In a recent appearance in Cedar Rapids, Iowa, syndicated columnist and novelist Jacquelyn Mitchard maintained that her newest book, TWELVE TIMES BLESSED, is one that men need not be afraid of. The comment got a laugh from the large, almost entirely female audience. After all, TWELVE TIMES BLESSED has all the ingredients of a standard "woman's book." A successful woman, True Dickinson, flirts with an attractive man on her birthday, only to be rescued from death by exposure by the same hunky fellow after her car swerves off the road on her way home. A disastrous date later, True discovers that this is true love and the proverbial bodice-ripping begins. There is love, there is fighting, there is separation, there is tentative but hopeful reconciliation. It is, of course, a familiar formula.
But acknowledging that a book is formulaic is not the same as criticizing the book. After all, as readers of genre fiction know, it's not whether you use the formula, but how you use the formula that counts. And Mitchard's gifts for characterization, humor and pacing elevate TWELVE TIMES BLESSED out of the murky waters of most formula fiction.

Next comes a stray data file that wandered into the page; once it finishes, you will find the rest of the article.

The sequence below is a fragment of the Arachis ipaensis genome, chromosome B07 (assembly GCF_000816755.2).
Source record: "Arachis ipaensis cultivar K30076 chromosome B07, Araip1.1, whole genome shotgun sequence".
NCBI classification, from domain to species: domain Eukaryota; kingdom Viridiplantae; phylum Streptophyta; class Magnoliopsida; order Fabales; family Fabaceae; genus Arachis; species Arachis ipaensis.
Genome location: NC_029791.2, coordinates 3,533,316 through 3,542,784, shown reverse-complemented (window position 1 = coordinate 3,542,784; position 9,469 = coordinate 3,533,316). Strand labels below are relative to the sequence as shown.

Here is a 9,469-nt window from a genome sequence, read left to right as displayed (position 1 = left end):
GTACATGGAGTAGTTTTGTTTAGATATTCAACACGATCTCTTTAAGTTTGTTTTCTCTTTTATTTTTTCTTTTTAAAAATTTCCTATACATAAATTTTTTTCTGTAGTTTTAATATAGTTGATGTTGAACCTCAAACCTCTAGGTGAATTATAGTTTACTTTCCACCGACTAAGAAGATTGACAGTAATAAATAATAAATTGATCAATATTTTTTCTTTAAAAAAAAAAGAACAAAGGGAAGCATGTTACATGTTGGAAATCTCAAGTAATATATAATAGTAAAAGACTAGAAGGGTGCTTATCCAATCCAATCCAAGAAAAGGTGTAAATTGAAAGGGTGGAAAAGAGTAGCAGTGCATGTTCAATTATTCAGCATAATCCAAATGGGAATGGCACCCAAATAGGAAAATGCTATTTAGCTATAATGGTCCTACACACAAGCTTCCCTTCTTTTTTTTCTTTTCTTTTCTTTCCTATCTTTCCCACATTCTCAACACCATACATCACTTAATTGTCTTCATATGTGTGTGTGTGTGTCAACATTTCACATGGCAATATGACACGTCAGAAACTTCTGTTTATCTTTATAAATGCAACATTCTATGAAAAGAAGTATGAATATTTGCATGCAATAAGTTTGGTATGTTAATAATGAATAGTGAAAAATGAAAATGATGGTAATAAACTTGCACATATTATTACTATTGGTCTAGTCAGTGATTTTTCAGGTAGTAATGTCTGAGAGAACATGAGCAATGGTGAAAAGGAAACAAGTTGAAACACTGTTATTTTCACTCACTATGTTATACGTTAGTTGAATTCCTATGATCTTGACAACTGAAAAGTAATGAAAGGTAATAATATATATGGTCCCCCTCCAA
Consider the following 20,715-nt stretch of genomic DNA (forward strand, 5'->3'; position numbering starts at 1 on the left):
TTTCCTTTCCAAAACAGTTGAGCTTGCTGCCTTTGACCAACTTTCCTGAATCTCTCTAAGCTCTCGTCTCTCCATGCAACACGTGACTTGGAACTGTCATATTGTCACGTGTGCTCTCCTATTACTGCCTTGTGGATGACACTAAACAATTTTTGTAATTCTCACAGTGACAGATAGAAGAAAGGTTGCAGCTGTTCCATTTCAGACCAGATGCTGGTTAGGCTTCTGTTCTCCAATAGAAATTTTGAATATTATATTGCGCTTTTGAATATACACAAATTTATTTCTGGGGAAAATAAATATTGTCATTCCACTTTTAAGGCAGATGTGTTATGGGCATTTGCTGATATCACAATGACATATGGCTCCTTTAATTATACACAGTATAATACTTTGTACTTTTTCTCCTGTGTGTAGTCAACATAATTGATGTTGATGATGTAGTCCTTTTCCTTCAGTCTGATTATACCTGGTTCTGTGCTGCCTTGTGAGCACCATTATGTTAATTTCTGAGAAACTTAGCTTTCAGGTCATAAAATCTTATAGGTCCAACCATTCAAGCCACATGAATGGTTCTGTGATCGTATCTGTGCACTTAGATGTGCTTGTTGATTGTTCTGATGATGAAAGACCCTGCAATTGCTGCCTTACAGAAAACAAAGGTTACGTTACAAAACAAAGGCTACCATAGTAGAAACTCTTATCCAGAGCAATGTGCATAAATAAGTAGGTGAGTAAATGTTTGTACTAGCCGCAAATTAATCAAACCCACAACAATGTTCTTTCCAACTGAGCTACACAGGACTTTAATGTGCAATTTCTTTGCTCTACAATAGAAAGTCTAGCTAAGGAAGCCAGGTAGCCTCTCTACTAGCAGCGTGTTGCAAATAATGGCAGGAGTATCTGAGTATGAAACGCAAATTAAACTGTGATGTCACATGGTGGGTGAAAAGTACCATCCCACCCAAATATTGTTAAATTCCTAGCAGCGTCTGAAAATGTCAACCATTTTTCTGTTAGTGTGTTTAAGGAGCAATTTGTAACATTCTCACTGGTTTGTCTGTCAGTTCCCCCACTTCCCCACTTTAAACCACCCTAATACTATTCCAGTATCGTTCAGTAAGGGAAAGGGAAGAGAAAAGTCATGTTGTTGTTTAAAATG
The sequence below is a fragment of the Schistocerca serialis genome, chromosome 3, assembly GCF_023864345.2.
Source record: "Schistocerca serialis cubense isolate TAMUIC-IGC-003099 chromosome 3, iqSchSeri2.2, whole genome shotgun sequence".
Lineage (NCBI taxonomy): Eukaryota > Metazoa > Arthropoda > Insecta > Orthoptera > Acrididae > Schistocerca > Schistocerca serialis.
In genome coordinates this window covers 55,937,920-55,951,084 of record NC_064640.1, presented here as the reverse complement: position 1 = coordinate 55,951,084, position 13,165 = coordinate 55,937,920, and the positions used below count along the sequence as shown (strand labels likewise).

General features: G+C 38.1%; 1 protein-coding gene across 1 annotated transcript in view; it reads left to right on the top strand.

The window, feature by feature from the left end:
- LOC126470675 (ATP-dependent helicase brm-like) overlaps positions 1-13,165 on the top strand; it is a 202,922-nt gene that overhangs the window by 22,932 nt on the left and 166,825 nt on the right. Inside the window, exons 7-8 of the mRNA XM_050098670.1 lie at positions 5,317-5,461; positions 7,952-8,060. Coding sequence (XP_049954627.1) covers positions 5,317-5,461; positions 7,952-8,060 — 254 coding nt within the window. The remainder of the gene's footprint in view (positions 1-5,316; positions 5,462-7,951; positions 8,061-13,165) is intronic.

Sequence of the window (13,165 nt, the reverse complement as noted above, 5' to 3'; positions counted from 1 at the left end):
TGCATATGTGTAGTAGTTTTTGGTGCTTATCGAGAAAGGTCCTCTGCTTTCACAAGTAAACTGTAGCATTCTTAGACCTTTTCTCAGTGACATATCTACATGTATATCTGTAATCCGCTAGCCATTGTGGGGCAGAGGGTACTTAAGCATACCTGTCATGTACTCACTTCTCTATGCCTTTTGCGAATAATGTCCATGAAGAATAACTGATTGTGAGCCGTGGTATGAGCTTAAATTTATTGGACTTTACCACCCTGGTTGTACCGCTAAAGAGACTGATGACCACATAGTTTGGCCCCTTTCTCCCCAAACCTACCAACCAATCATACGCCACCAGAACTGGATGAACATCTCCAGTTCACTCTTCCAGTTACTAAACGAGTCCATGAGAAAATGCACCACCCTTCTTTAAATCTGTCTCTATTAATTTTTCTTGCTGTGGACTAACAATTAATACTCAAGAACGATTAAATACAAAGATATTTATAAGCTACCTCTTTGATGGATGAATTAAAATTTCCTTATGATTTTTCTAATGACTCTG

While True and her beloved, a younger and somewhat wilder man named Hank, are both well drawn, Mitchard does much of her best character work with less central figures, including True's mother, a woman who expresses her displeasure with her daughter's romantic choices in myriad awful ways. True's son, Guy, is also compelling, as Mitchard does a fine job capturing the rapidly shifting emotions and behavior of a 10-year-old boy caught between childhood and adolescence. Guy's struggles are often poignant, but his antics also provide much of the book's gentle humor.
Though the book is fairly lengthy, checking in at over 500 pages, Mitchard moves her story along (sometimes even a bit too quickly) as True and Hank encounter a variety of challenges, ranging from the trivial to the tragic. The occasional clunky sentence (sometimes involving confusion over the use of the word/name "True" at the beginning of a sentence) slows things down a bit from time to time but, on the whole, Mitchard tells a well-paced story and deftly assures that the reader will root for her two lovers from beginning to end.
Mitchard was right to tell her audience that men need not be afraid of TWELVE TIMES BLESSED. Though told from True's perspective throughout, the book's portrayal of Hank is well done. He is neither wholly a knight-in-shining-armor, nor wholly a rouge. As a result, he is both believable and likeable, as is the novel as a whole.
Reviewed by Rob Cline on January 24, 2011
Twelve Times Blessed